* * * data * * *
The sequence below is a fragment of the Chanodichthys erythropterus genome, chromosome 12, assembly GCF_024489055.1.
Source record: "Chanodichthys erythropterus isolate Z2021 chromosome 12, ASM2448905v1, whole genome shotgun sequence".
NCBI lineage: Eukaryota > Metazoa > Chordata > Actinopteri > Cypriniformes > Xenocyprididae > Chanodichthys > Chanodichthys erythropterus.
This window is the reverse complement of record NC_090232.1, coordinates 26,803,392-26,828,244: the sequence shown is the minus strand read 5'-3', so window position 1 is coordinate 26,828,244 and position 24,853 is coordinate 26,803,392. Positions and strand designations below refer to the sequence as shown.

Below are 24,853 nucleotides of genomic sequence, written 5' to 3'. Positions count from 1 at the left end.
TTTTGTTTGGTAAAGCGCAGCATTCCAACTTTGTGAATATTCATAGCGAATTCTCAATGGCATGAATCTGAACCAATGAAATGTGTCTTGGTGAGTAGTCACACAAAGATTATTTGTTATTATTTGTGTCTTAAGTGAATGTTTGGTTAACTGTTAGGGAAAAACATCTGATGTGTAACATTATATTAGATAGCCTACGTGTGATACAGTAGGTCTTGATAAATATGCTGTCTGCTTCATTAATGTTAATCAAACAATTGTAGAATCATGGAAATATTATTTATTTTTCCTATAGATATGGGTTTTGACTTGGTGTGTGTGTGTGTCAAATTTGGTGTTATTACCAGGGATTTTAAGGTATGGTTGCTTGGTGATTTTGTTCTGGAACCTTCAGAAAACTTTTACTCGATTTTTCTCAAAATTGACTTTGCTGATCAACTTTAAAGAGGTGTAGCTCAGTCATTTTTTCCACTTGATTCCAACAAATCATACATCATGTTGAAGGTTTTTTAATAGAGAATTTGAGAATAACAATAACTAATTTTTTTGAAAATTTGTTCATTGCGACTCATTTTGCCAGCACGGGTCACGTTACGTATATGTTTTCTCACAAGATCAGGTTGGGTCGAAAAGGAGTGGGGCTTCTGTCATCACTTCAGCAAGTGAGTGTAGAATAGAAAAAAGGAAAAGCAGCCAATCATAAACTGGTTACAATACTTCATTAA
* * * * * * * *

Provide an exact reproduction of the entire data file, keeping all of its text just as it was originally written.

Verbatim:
The sequence below is a fragment of the Chanodichthys erythropterus genome, chromosome 12, assembly GCF_024489055.1.
Source record: "Chanodichthys erythropterus isolate Z2021 chromosome 12, ASM2448905v1, whole genome shotgun sequence".
NCBI lineage: Eukaryota > Metazoa > Chordata > Actinopteri > Cypriniformes > Xenocyprididae > Chanodichthys > Chanodichthys erythropterus.
This window is the reverse complement of record NC_090232.1, coordinates 26,803,392-26,828,244: the sequence shown is the minus strand read 5'-3', so window position 1 is coordinate 26,828,244 and position 24,853 is coordinate 26,803,392. Positions and strand designations below refer to the sequence as shown.

Below are 24,853 nucleotides of genomic sequence, written 5' to 3'. Positions count from 1 at the left end.
TTTTGTTTGGTAAAGCGCAGCATTCCAACTTTGTGAATATTCATAGCGAATTCTCAATGGCATGAATCTGAACCAATGAAATGTGTCTTGGTGAGTAGTCACACAAAGATTATTTGTTATTATTTGTGTCTTAAGTGAATGTTTGGTTAACTGTTAGGGAAAAACATCTGATGTGTAACATTATATTAGATAGCCTACGTGTGATACAGTAGGTCTTGATAAATATGCTGTCTGCTTCATTAATGTTAATCAAACAATTGTAGAATCATGGAAATATTATTTATTTTTCCTATAGATATGGGTTTTGACTTGGTGTGTGTGTGTGTCAAATTTGGTGTTATTACCAGGGATTTTAAGGTATGGTTGCTTGGTGATTTTGTTCTGGAACCTTCAGAAAACTTTTACTCGATTTTTCTCAAAATTGACTTTGCTGATCAACTTTAAAGAGGTGTAGCTCAGTCATTTTTTCCACTTGATTCCAACAAATCATACATCATGTTGAAGGTTTTTTAATAGAGAATTTGAGAATAACAATAACTAATTTTTTTGAAAATTTGTTCATTGCGACTCATTTTGCCAGCACGGGTCACGTTACGTATATGTTTTCTCACAAGATCAGGTTGGGTCGAAAAGGAGTGGGGCTTCTGTCATCACTTCAGCAAGTGAGTGTAGAATAGAAAAAAGGAAAAGCAGCCAATCATAAACTGGTTACAATACTTCATTAA